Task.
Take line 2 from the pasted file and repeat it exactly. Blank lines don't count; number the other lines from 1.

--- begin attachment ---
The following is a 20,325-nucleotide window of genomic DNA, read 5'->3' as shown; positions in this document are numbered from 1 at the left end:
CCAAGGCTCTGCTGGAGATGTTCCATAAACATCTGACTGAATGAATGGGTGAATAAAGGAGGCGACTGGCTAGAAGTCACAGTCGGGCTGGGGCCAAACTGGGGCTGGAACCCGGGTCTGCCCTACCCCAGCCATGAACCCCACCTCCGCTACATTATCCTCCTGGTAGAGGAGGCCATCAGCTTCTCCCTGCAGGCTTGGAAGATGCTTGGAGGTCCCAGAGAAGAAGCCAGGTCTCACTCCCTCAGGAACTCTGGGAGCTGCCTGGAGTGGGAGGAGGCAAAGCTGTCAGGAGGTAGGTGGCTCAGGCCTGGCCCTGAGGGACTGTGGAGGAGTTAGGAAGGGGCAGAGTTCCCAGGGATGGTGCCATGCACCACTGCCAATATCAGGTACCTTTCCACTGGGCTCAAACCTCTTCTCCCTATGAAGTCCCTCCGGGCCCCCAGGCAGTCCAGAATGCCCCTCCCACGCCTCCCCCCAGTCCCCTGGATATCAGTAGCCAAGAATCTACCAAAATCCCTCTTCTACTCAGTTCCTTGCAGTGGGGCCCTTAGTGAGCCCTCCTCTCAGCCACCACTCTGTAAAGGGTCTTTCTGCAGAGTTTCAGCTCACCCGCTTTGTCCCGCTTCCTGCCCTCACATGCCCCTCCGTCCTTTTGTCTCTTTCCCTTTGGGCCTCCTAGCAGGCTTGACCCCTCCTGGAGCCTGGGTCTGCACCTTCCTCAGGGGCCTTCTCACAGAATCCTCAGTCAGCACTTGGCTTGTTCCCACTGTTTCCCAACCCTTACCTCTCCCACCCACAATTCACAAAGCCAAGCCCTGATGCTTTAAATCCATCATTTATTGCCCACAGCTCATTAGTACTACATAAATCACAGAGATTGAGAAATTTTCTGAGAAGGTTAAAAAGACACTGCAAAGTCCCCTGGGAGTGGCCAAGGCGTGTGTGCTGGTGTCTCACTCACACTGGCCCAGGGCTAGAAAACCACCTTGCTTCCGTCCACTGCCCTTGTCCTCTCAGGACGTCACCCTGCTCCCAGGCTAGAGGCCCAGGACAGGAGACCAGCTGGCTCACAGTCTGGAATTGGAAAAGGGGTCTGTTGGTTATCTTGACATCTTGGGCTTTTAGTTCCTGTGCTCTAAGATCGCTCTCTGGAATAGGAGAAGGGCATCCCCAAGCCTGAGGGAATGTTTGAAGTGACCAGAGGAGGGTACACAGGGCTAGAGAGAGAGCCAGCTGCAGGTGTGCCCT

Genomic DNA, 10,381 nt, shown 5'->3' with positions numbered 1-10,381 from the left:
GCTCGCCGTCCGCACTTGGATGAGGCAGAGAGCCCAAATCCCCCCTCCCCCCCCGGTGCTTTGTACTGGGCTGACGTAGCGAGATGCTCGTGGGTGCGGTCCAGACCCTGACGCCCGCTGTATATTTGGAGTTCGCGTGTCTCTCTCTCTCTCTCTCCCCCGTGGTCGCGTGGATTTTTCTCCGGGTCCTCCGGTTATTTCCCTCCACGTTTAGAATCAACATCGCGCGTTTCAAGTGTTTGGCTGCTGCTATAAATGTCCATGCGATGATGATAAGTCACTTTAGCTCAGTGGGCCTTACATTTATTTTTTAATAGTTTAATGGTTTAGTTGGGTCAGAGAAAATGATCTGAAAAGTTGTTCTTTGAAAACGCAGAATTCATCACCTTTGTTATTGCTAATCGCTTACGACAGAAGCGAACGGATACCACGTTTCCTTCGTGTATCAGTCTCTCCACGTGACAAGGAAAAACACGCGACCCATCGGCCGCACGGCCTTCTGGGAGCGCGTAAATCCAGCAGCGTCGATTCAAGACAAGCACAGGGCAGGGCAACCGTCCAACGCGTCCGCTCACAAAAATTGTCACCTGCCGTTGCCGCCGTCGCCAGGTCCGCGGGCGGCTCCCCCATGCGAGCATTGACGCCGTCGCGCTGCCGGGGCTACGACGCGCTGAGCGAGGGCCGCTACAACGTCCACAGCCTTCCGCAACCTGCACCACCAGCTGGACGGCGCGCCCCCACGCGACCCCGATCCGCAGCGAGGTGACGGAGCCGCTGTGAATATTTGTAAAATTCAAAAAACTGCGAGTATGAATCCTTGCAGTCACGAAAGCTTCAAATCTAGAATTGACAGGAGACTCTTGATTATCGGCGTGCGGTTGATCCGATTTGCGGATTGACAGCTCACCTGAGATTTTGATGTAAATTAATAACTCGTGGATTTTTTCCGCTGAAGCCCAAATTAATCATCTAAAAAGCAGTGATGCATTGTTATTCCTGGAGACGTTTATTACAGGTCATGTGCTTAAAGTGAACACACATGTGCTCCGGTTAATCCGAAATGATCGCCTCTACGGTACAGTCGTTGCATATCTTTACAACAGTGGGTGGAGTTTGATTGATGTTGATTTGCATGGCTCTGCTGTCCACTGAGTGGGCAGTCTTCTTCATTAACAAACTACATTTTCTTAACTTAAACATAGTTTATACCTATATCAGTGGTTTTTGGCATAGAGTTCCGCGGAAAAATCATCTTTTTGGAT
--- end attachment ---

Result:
CCAAGGCTCTGCTGGAGATGTTCCATAAACATCTGACTGAATGAATGGGTGAATAAAGGAGGCGACTGGCTAGAAGTCACAGTCGGGCTGGGGCCAAACTGGGGCTGGAACCCGGGTCTGCCCTACCCCAGCCATGAACCCCACCTCCGCTACATTATCCTCCTGGTAGAGGAGGCCATCAGCTTCTCCCTGCAGGCTTGGAAGATGCTTGGAGGTCCCAGAGAAGAAGCCAGGTCTCACTCCCTCAGGAACTCTGGGAGCTGCCTGGAGTGGGAGGAGGCAAAGCTGTCAGGAGGTAGGTGGCTCAGGCCTGGCCCTGAGGGACTGTGGAGGAGTTAGGAAGGGGCAGAGTTCCCAGGGATGGTGCCATGCACCACTGCCAATATCAGGTACCTTTCCACTGGGCTCAAACCTCTTCTCCCTATGAAGTCCCTCCGGGCCCCCAGGCAGTCCAGAATGCCCCTCCCACGCCTCCCCCCAGTCCCCTGGATATCAGTAGCCAAGAATCTACCAAAATCCCTCTTCTACTCAGTTCCTTGCAGTGGGGCCCTTAGTGAGCCCTCCTCTCAGCCACCACTCTGTAAAGGGTCTTTCTGCAGAGTTTCAGCTCACCCGCTTTGTCCCGCTTCCTGCCCTCACATGCCCCTCCGTCCTTTTGTCTCTTTCCCTTTGGGCCTCCTAGCAGGCTTGACCCCTCCTGGAGCCTGGGTCTGCACCTTCCTCAGGGGCCTTCTCACAGAATCCTCAGTCAGCACTTGGCTTGTTCCCACTGTTTCCCAACCCTTACCTCTCCCACCCACAATTCACAAAGCCAAGCCCTGATGCTTTAAATCCATCATTTATTGCCCACAGCTCATTAGTACTACATAAATCACAGAGATTGAGAAATTTTCTGAGAAGGTTAAAAAGACACTGCAAAGTCCCCTGGGAGTGGCCAAGGCGTGTGTGCTGGTGTCTCACTCACACTGGCCCAGGGCTAGAAAACCACCTTGCTTCCGTCCACTGCCCTTGTCCTCTCAGGACGTCACCCTGCTCCCAGGCTAGAGGCCCAGGACAGGAGACCAGCTGGCTCACAGTCTGGAATTGGAAAAGGGGTCTGTTGGTTATCTTGACATCTTGGGCTTTTAGTTCCTGTGCTCTAAGATCGCTCTCTGGAATAGGAGAAGGGCATCCCCAAGCCTGAGGGAATGTTTGAAGTGACCAGAGGAGGGTACACAGGGCTAGAGAGAGAGCCAGCTGCAGGTGTGCCCT